LUCERO is a prominent pyramid of baked rock that looks ten times more a mountain than nearly everything twice, three times and four times its size. The approaches from the south are long and incredibly steep. From the north, though, a 14-kilometre drive along hair-raising dirt roads gives access to a good path that delivers the most casual of walkers to the summit in just over an hour.
If this sounds like a doddle, then think again. The climb to the top of Lucero (1,775m, 5,823ft) is straightforward and is graced with spectacular views. The hard part – and the scary part – is the drive . . .
I leave the motorway in the early-morning sun just south of Granada at the romantically-named Suspiro del Moro – the Sigh of the Moor. Legend has it that this is where Muhammad XII, the last Moorish sultan of Granada, stood and gazed back for the last time on the Alhambra Palace when the Christians were driving him out. I then take to country roads through olive groves to the sleepy settlements of Jayena and Forres, before turning off onto dirt tracks at a village called La Resinera.
The dirt roads of Spain usually fall into two categories: those that are graded and well maintained, and those that aren’t. This one starts with good intentions, but after I cross a wide and pleasant plateau and begin the climb to the mountains, things deteriorate alarmingly.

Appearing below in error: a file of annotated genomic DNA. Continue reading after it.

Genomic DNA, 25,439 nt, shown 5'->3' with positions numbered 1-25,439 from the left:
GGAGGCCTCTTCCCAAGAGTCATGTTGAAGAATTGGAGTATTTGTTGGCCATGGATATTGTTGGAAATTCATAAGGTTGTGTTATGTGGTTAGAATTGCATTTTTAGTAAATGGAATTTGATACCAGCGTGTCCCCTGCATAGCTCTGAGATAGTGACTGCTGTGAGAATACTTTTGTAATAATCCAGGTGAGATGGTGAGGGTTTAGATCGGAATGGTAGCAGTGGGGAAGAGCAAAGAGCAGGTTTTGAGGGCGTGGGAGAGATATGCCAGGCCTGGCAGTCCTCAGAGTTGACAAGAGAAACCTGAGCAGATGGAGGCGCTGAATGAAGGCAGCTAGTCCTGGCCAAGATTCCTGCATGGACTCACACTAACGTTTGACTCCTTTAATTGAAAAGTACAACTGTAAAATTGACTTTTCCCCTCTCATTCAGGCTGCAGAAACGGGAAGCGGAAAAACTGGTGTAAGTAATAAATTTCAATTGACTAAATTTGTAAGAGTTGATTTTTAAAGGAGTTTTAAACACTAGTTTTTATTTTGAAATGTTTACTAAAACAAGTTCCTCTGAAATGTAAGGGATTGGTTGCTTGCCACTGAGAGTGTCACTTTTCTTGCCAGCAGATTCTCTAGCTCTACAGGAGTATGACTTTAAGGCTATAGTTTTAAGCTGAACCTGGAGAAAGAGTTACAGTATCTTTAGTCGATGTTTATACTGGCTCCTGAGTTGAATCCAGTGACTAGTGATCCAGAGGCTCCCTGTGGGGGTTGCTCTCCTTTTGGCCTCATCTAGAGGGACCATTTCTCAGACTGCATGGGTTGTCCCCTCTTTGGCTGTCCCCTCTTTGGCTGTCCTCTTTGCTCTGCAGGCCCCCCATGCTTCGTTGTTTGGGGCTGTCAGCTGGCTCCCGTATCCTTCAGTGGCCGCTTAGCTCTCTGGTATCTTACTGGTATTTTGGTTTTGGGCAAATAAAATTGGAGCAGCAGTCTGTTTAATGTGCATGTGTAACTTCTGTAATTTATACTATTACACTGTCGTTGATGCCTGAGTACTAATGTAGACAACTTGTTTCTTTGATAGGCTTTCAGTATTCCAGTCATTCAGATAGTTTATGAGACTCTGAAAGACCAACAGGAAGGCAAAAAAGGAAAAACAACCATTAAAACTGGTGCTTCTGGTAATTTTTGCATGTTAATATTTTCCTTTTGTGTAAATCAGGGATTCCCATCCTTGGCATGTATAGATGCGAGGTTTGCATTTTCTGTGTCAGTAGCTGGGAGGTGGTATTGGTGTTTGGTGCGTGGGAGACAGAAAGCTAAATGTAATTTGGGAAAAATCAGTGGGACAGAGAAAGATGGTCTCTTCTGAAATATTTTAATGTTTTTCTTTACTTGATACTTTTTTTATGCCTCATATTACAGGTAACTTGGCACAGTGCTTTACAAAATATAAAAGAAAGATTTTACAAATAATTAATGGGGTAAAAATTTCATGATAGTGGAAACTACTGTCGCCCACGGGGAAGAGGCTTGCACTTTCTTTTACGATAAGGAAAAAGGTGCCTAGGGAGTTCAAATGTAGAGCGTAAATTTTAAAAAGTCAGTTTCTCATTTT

At the no-turning-back point, where this single-track ribbon of gravel and cobbles clings to the side of a cliff and winds itself in and out of every gully in the flank of a 1,500-metre mountain called Cerro el Cenachio, and with a bloody horrendous drop on my very immediate right, I just grip the wheel and hope I don’t meet anything coming the other way.
In his guidebook Walk the Axarquia, Charles Davis describes the drive as a white-knuckle ride. Thankfully, I don’t meet anything, though I do have to stop twice to roll rocks off the road. The white-knuckle section lasts for eight kilometres. This gives me time to wonder just where all that blood goes if it’s not in your knuckles.
The path to Lucero starts in a dry riverbed – the Rambla de la Mota – in the absolute middle of nowhere. It’s a very pretty place with shady pine trees and baby ibex skipping about, but if you parachuted in here from a burning aircraft you wouldn’t have a clue where you were and you’d die.